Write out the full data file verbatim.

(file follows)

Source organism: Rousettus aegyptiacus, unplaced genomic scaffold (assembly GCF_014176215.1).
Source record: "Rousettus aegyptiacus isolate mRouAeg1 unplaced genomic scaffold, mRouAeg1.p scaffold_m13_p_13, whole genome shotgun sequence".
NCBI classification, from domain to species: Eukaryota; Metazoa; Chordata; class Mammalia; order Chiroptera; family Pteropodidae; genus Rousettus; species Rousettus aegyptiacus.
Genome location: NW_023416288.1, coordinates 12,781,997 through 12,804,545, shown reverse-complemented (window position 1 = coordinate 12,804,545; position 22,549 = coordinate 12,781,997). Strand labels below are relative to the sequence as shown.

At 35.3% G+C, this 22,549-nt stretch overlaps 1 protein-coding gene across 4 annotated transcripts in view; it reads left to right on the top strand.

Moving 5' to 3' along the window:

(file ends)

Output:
Source organism: Rousettus aegyptiacus, unplaced genomic scaffold (assembly GCF_014176215.1).
Source record: "Rousettus aegyptiacus isolate mRouAeg1 unplaced genomic scaffold, mRouAeg1.p scaffold_m13_p_13, whole genome shotgun sequence".
NCBI classification, from domain to species: Eukaryota; Metazoa; Chordata; class Mammalia; order Chiroptera; family Pteropodidae; genus Rousettus; species Rousettus aegyptiacus.
Genome location: NW_023416288.1, coordinates 12,781,997 through 12,804,545, shown reverse-complemented (window position 1 = coordinate 12,804,545; position 22,549 = coordinate 12,781,997). Strand labels below are relative to the sequence as shown.

At 35.3% G+C, this 22,549-nt stretch overlaps 1 protein-coding gene across 4 annotated transcripts in view; it reads left to right on the top strand.

Moving 5' to 3' along the window: